Dorothy Sidney, Countess of Sunderland entry: Overview screen.
Writing and Life
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While Dorothy Sidney, Countess of Sunderland, has been known historically as the 'Sacharissa' of Edmund Waller's poetry, she was also a respected and memorable letter writer. Most of her surviving letters date from her later life, and provide her commentary on the political infighting and social atmosphere of the court of Charles II, as well as information on her own family and friends. In 1666 a friend referred to her writing as that of "the most eloquent pen in England". Bibliographic Citation link.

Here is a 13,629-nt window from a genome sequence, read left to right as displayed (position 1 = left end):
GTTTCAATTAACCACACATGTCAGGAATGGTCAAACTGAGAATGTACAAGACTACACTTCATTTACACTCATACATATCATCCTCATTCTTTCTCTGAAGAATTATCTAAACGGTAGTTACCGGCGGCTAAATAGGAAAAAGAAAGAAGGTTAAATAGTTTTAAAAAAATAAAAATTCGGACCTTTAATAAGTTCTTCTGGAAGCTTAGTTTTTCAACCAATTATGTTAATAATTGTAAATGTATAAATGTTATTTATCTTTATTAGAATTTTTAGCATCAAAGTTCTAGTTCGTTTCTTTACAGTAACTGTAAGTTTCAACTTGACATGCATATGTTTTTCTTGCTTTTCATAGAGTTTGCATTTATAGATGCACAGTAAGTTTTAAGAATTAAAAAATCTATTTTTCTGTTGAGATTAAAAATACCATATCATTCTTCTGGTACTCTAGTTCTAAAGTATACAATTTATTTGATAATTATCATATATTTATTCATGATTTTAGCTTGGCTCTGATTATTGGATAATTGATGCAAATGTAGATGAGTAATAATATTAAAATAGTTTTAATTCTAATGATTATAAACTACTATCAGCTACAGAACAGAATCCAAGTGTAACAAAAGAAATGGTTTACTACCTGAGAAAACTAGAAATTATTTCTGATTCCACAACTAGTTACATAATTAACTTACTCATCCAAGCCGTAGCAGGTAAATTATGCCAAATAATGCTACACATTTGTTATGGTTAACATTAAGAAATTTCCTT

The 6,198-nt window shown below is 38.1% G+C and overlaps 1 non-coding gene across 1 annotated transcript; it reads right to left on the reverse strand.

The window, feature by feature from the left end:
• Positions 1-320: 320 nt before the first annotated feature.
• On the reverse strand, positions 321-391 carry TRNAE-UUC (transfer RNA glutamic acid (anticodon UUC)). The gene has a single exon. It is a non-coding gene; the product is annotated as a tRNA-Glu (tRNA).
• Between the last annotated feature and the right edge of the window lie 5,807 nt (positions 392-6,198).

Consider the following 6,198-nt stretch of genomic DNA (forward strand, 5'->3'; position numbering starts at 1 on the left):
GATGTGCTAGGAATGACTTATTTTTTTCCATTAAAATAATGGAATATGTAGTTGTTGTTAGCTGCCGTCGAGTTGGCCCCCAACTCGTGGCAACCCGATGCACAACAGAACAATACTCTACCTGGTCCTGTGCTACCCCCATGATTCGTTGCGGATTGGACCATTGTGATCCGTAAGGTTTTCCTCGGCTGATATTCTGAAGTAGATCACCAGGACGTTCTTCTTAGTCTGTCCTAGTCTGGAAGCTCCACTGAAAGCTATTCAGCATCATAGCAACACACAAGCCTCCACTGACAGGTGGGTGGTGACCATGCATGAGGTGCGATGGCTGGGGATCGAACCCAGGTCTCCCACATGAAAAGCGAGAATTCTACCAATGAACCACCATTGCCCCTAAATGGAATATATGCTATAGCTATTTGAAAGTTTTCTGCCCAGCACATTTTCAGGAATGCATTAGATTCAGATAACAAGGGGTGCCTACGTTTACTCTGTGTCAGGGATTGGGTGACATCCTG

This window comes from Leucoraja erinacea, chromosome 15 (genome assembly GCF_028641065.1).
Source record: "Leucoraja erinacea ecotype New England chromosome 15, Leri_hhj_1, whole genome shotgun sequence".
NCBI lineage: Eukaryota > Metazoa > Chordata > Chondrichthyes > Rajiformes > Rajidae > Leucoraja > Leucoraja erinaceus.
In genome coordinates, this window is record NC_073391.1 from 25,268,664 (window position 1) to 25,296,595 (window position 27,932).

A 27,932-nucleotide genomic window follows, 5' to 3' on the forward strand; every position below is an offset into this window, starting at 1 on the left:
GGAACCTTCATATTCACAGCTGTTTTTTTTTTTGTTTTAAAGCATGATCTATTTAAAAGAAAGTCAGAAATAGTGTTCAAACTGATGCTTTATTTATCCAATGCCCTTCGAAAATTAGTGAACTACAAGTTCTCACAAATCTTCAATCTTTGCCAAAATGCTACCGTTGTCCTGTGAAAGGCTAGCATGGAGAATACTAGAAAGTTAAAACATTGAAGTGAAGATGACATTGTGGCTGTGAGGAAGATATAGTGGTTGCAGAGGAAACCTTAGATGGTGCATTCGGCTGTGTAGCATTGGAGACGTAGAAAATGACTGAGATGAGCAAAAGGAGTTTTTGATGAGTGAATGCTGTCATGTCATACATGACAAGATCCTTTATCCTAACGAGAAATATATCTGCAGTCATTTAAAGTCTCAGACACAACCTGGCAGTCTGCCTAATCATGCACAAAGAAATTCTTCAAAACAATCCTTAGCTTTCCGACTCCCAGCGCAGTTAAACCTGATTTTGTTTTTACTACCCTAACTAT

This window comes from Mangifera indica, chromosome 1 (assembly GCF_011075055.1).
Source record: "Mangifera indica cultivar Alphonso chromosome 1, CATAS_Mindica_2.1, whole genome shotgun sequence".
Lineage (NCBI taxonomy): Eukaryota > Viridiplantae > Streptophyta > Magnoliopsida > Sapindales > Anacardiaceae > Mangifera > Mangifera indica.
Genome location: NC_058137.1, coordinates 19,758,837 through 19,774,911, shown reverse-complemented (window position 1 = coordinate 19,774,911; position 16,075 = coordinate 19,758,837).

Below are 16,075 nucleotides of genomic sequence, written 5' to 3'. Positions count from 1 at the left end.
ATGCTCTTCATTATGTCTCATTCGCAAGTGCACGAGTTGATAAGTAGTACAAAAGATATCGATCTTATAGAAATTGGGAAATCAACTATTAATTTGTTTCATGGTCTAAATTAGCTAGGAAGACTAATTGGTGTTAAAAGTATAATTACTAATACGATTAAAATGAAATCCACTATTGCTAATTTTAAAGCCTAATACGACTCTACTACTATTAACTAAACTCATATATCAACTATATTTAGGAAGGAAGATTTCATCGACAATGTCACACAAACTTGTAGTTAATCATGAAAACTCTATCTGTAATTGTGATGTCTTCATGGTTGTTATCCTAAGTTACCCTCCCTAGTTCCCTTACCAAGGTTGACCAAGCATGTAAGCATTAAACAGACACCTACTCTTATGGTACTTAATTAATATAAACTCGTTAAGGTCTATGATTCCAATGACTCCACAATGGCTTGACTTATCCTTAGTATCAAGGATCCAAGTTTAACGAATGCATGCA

By early October 1617 Dorothy Sidney (later DSCS) was born at Syon House on the edge of London. She was baptised in the village of Isleworth on 5 October. Bibliographic Citation link.
1638 DSCS's earliest surviving writings consist of letters to her father, which she wrote while he was in France. Bibliographic Citation link.
February 1684 DSCS died three months after her brother Algernon's execution. The exact date and cause of her death are not known. Bibliographic Citation link.
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